FEMA Says It Will No Longer Pay For Cloth Face Masks For Schools

Screengrab / CBS This Morning / YouTube

JakeThomas

FEMA announced that it will no longer cover personal protective equipment in nonemergency settings, including schools.

The Federal Emergency Management Agency (FEMA) is changing its policy on personal protective equipment the agency will cover, federal officials announced in a Tuesday call with state and tribal emergency managers.

  • NPR reported that the changes sparked concern among emergency managers, as “FEMA will no longer reimburse states for the cost of cloth face coverings at nonemergency settings, including schools, public housing and courthouses.”
  • FEMA’s assistant administrator for recovery, Keith Turi, said on the call that the new policy will take effect on September 15. At that time, “personal protective equipment for nonemergency settings will be classified as ‘increased operating costs’ for public services and thus will not be covered by the agency's Public Assistance Program,” the news outlet wrote.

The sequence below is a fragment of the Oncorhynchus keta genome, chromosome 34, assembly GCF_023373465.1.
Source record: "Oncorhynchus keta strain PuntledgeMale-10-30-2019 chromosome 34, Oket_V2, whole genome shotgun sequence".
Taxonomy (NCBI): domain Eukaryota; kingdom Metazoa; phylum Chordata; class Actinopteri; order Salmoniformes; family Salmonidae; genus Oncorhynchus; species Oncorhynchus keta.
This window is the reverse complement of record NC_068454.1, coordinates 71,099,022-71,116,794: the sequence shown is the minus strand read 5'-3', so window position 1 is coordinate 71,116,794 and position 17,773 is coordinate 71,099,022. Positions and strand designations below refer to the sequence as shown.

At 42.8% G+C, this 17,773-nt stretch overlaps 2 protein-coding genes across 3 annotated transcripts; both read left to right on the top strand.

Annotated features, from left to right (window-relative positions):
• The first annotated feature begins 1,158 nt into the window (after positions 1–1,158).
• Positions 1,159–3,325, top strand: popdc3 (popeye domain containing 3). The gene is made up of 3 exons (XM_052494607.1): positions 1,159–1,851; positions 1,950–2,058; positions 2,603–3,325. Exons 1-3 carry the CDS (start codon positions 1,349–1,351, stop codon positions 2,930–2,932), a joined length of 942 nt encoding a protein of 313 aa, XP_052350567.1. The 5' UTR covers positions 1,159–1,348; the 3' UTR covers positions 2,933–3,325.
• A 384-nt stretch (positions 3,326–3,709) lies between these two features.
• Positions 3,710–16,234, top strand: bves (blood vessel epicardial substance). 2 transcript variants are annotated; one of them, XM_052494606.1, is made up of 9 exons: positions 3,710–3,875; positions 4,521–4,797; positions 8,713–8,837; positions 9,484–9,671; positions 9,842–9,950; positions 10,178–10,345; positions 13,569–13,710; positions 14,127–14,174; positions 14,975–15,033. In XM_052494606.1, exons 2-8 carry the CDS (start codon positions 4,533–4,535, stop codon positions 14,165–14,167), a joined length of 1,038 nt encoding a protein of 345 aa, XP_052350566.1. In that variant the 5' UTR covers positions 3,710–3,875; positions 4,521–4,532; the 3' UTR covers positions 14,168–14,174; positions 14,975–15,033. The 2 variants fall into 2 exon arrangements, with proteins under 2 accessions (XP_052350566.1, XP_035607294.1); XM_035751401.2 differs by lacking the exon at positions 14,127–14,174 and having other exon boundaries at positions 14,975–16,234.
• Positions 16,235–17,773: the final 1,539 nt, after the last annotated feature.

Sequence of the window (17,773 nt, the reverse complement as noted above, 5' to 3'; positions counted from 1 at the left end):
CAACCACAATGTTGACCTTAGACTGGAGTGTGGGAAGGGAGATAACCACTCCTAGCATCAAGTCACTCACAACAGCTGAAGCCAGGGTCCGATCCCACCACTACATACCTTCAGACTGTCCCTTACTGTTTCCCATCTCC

"Supporting schools and other functions — courthouses and other related functions – are not a direct emergency protective measures and therefore they're not eligible for [Public Assistance]," Turi said on the conference call.

  • FEMA said the agency “will still provide personal protective equipment, including cloth face masks, for medical care, some medical sheltering, mass casualty management and other settings.”
  • NPR noted that “There was immediate consternation among the government officials on the call.”
  • Turi also said that masks are not the only protective measure affected by the policy changes:

The federal government will stop paying for some disinfection costs unless they are considered an emergency protective measure, Turi said.

Another change: As of Sept. 15, FEMA will only provide stockpiling funding for a 60-day supply of personal protective equipment from the date of purchase. Previously, a specific date was not specified.

NPR noted that following its publication of the story, “a spokesperson for the Department of Health and Human Services said in an email to NPR that 'schools in need will still receive cloth face masks' from HHS rather than FEMA.”

Read the full report.

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